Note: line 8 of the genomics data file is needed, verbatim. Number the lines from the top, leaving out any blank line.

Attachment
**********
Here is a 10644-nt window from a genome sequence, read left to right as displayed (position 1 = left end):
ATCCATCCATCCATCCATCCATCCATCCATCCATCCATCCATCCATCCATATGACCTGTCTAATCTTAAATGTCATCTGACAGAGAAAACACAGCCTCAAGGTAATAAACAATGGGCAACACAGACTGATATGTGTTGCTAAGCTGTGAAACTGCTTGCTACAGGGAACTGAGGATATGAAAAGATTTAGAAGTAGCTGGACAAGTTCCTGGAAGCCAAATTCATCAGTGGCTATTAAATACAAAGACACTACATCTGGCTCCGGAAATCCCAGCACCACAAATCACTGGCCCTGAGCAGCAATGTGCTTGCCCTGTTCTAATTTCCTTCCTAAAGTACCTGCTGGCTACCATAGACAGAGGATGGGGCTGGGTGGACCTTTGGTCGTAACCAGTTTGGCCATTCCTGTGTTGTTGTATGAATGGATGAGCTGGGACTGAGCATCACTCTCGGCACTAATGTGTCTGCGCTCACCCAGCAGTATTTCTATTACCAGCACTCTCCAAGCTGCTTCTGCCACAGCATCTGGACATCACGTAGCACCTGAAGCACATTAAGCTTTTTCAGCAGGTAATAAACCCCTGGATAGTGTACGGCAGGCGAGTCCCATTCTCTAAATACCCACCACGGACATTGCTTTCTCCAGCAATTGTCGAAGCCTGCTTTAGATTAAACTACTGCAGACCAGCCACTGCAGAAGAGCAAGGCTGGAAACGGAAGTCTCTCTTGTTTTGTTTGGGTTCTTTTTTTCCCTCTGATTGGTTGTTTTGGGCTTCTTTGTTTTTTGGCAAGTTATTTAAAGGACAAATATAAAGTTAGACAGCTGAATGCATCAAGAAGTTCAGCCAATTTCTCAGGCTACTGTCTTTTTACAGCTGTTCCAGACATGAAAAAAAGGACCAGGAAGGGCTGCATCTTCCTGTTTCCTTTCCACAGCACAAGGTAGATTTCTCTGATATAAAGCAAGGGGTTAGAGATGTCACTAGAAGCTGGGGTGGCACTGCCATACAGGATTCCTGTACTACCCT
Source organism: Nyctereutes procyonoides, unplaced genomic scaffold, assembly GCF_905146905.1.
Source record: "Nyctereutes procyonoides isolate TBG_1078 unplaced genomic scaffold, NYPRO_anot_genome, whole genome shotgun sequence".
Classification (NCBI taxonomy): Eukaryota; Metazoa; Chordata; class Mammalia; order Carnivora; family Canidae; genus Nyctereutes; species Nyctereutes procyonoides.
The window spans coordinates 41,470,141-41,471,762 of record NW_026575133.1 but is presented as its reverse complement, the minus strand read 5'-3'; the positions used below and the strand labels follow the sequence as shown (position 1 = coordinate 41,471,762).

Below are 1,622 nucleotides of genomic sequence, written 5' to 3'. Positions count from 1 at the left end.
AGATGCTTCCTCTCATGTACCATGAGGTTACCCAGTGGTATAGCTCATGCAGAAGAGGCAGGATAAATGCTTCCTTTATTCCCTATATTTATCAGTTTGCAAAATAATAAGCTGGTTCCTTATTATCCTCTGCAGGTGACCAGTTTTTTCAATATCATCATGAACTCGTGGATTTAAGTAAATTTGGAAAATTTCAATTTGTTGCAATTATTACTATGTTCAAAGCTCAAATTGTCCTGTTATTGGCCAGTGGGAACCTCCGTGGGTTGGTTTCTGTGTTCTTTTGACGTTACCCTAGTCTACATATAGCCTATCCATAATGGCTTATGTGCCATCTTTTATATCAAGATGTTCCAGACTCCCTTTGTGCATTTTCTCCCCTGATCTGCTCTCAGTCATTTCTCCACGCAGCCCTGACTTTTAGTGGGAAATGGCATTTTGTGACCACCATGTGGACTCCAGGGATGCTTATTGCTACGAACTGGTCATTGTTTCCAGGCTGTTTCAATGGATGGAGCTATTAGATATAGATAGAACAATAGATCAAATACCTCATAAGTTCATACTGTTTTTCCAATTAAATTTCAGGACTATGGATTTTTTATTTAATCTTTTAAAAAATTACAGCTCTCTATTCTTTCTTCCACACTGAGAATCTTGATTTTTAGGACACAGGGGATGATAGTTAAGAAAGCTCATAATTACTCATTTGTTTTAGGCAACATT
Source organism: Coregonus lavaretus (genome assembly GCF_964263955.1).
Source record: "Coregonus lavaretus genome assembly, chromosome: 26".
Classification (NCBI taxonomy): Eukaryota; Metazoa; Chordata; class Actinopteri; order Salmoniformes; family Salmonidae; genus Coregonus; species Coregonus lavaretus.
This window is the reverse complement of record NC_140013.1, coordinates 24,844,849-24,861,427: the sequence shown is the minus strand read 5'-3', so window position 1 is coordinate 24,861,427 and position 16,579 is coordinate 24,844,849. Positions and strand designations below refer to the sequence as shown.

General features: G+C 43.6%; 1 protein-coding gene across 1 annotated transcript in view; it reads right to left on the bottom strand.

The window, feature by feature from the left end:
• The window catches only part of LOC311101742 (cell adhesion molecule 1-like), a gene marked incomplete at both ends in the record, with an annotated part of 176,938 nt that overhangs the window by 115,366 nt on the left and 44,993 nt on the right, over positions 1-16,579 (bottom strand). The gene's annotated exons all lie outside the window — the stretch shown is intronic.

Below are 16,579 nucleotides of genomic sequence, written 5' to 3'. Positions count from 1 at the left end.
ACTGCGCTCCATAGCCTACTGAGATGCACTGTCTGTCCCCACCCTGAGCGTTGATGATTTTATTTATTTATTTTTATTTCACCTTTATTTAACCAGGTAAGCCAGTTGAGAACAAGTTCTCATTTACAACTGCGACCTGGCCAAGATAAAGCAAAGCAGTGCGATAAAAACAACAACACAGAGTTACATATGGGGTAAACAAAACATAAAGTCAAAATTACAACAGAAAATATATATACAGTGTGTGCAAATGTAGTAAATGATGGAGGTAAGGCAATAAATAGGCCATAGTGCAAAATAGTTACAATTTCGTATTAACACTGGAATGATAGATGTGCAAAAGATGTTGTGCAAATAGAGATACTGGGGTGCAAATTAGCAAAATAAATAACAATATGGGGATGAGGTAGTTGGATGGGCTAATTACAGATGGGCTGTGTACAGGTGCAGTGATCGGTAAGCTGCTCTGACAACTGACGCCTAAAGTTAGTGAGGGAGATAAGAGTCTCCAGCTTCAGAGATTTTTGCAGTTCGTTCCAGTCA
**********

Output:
AGATGCTTCCTCTCATGTACCATGAGGTTACCCAGTGGTATAGCTCATGCAGAAGAGGCAGGATAAATGCTTCCTTTATTCCCTATATTTATCAGTTTGCAAAATAATAAGCTGGTTCCTTATTATCCTCTGCAGGTGACCAGTTTTTTCAATATCATCATGAACTCGTGGATTTAAGTAAATTTGGAAAATTTCAATTTGTTGCAATTATTACTATGTTCAAAGCTCAAATTGTCCTGTTATTGGCCAGTGGGAACCTCCGTGGGTTGGTTTCTGTGTTCTTTTGACGTTACCCTAGTCTACATATAGCCTATCCATAATGGCTTATGTGCCATCTTTTATATCAAGATGTTCCAGACTCCCTTTGTGCATTTTCTCCCCTGATCTGCTCTCAGTCATTTCTCCACGCAGCCCTGACTTTTAGTGGGAAATGGCATTTTGTGACCACCATGTGGACTCCAGGGATGCTTATTGCTACGAACTGGTCATTGTTTCCAGGCTGTTTCAATGGATGGAGCTATTAGATATAGATAGAACAATAGATCAAATACCTCATAAGTTCATACTGTTTTTCCAATTAAATTTCAGGACTATGGATTTTTTATTTAATCTTTTAAAAAATTACAGCTCTCTATTCTTTCTTCCACACTGAGAATCTTGATTTTTAGGACACAGGGGATGATAGTTAAGAAAGCTCATAATTACTCATTTGTTTTAGGCAACATT